‘RuPaul’s Drag Race’ season 10, episode 9: With The Vixen gone, the drama ratchets down considerably


Hello, my cantankerous little cantaloupes. Welcome to Fundamental Reading, the weekly column where we chat about RuPaul’s Drag Race.

After season 10’s most controversial and complicated queen, The Vixen, was eliminated in episode eight, it was clear Drag Race would have to wrangle a new narrative through line to keep the rest of the season interesting. The Vixen was unquestionably the season’s greatest source of conflict and intrigue — and episode 10’s blandness in comparison to the rest of the season indicates we might be in for a snoozy last few episodes without her.

This void left by The Vixen’s elimination — and that of the equally entertaining Monique Heart, who was dismissed in episode seven — is something Monét brought up in the workroom, saying the space felt emptier than usual.

As a hand-waving distraction, for this week’s mini challenge, RuPaul trotted out a horde of muscular men — including trans model Laith Ashley as man No. 7 — in various pairs of some underwear brand whose name I’ve already forgotten. With the men divided into two groups, the queens played what can only be described as a strip version of memory. One by one, each queen instructed a man from each group to drop their trousers. The queen got a point if their underwear matched.


Aquaria won, giving her the power to cast everyone’s parts in this week’s main event: an acting challenge in a parody of the HBO sci-fi show Westworld, titled Breastworld. (You can take a moment here to let out a long groan, if you need one.)

Aquaria let everyone choose their own parts, leaving her with a role that had few lines compared to some of the other girls. This led Aquaria to say in a confessional that she “fucked up” assigning parts, which made it seem like she was about to flop in the main challenge. Ultimately, this was a fabricated, short-lived source of drama, because Aquaria did great with the few lines she had. Her goofy, very physical portrayal of Dyslexia — a blonde, robotic waitress — was one of the skit’s few highlights.


That’s not saying much, though, because this main challenge was overlong and wasn’t particularly funny. If you had to rank everyone’s performances on a scale of one to 10, everyone fell squarely in the four-to-seven range; nobody really knocked it out of the park, but nobody totally flopped. I never thought I’d say this, but I was thrilled when Randy Rainbow showed up because he ushered in Breastworld’s merciful end.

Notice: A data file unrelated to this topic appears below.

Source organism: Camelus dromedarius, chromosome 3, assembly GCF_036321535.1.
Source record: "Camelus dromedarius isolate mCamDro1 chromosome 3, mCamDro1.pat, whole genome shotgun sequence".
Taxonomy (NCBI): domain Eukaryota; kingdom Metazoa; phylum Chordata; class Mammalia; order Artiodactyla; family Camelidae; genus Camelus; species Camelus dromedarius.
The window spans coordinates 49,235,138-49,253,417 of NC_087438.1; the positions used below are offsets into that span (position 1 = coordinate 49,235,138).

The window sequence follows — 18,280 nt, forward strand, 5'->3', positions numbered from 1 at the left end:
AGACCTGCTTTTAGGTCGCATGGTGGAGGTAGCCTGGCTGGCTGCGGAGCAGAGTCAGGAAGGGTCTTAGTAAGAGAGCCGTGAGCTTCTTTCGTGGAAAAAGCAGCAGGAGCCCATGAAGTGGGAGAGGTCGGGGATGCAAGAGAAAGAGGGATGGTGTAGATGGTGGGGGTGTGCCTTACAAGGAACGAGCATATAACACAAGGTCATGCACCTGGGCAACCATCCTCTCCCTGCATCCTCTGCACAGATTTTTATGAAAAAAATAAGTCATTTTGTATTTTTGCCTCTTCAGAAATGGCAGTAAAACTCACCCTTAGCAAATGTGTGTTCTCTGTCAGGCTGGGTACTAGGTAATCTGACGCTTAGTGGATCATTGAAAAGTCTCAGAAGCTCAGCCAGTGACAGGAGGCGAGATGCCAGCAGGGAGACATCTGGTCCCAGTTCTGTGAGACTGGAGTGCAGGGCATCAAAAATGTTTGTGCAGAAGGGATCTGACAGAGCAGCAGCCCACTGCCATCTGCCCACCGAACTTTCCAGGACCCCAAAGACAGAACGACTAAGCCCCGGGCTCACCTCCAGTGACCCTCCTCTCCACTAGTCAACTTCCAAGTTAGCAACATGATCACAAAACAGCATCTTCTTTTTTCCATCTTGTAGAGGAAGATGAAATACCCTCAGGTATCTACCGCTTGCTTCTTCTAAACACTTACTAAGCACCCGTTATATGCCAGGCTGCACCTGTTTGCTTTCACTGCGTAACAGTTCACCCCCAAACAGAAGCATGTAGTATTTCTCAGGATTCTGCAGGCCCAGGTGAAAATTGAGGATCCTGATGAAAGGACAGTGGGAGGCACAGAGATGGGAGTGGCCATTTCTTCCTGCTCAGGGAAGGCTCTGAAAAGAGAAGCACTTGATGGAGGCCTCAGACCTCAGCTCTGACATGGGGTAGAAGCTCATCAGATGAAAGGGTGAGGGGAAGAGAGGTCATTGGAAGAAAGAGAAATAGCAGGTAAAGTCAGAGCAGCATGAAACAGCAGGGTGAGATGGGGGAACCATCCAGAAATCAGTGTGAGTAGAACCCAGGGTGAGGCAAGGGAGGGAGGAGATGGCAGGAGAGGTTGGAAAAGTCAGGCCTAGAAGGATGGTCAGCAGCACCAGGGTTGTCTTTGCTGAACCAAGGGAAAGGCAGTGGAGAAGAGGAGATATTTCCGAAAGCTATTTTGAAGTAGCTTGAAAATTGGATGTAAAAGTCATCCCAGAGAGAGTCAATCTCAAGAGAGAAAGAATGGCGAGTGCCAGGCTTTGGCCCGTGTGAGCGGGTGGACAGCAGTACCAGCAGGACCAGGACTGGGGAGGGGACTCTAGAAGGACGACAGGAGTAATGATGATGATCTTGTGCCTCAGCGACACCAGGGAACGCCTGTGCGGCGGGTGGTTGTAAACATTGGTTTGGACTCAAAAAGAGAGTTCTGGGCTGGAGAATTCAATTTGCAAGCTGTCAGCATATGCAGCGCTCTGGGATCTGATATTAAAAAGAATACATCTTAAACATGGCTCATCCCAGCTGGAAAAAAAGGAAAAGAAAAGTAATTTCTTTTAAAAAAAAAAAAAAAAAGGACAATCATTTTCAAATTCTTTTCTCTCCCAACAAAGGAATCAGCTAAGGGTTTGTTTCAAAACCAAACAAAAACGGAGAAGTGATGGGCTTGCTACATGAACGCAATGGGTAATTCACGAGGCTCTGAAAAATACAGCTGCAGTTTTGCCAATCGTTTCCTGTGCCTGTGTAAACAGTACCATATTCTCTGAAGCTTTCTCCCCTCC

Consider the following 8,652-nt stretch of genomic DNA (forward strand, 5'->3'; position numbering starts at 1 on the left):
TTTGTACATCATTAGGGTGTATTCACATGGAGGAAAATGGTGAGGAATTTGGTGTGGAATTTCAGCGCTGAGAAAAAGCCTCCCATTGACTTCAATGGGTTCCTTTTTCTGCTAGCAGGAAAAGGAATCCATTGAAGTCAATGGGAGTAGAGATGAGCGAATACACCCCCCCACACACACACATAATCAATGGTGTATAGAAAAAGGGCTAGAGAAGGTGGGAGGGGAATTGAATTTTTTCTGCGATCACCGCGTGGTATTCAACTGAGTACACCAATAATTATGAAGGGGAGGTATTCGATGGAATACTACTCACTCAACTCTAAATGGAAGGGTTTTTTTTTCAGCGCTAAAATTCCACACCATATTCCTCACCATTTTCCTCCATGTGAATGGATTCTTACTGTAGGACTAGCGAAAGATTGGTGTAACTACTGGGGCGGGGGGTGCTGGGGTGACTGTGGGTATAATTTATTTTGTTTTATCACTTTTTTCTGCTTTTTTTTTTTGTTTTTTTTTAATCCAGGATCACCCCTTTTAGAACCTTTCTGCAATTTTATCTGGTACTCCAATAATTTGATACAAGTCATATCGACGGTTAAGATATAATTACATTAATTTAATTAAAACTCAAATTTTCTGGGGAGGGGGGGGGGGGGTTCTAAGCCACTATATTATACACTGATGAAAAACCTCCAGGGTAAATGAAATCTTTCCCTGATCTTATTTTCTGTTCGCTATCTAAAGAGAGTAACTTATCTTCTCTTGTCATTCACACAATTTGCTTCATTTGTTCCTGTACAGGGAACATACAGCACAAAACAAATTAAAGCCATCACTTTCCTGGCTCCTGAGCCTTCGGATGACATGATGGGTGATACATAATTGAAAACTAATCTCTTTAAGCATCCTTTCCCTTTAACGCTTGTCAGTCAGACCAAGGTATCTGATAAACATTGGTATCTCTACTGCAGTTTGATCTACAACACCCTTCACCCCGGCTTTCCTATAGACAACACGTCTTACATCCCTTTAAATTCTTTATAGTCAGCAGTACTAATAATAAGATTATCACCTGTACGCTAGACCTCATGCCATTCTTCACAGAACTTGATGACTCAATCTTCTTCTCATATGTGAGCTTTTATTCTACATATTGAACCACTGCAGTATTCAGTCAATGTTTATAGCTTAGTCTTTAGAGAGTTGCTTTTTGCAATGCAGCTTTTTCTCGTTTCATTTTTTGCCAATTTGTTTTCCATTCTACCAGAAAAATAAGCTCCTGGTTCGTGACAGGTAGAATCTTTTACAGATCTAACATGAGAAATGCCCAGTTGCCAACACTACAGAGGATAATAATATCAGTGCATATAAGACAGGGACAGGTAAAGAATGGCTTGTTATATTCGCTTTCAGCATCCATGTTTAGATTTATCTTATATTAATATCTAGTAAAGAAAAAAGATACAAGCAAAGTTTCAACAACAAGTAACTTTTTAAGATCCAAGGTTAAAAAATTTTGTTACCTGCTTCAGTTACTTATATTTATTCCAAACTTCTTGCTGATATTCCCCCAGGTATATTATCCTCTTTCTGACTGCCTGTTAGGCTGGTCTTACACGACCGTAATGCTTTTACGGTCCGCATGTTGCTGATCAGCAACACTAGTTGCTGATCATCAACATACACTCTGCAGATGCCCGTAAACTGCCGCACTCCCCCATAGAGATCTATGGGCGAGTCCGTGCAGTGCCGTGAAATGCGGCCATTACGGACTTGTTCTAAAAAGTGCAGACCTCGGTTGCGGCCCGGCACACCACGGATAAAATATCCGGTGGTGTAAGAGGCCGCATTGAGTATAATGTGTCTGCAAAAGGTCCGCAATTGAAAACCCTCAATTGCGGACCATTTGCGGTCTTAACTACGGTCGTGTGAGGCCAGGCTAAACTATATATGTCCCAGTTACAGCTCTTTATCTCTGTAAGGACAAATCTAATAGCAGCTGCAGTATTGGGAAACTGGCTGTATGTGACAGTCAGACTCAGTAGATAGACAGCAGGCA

I began to suspect that in the absence of organic drama, Drag Race would have to rely on sharp editing and twists in the show’s format to elicit interest, and that seemed to carry through in the episode’s final moments. Ru deemed Asia’s portrayal of the Sarah Palin-esque character the winner of the week and damned Kameron Michaels and Eureka, whose sleepy performances were especially one-note, to the bottom two.

Season 10 has been filled with great lip syncs, but this one, to Patti LaBelle’s “New Attitude,” was especially close. Kameron maintained her twitchy, neurotic movements from the old-lady-themed runway (more on that below), making her look like a borderline-drunk real estate agent at an especially gregarious karaoke night. Eureka maintained the strong runway presence she always has, removing her heavy coat to reveal a bright purple jumpsuit.

The best part of the lip sync, however, was a redemptive moment for Eureka that harkened back to her knee injury in season nine. During the dramatic peak of the song, Eureka leaped into the air, dropping to the ground in a full split — the very same move that ended her last run on Drag Race — but executed it flawlessly this time around. Determined to not let Eureka take the spotlight, Kameron dropped into a middle split at the very same time.


Ultimately, perhaps in the absence of interpersonal drama between the queens, Ru injected a bit of her own into this week’s episode when she announced no one would be eliminated.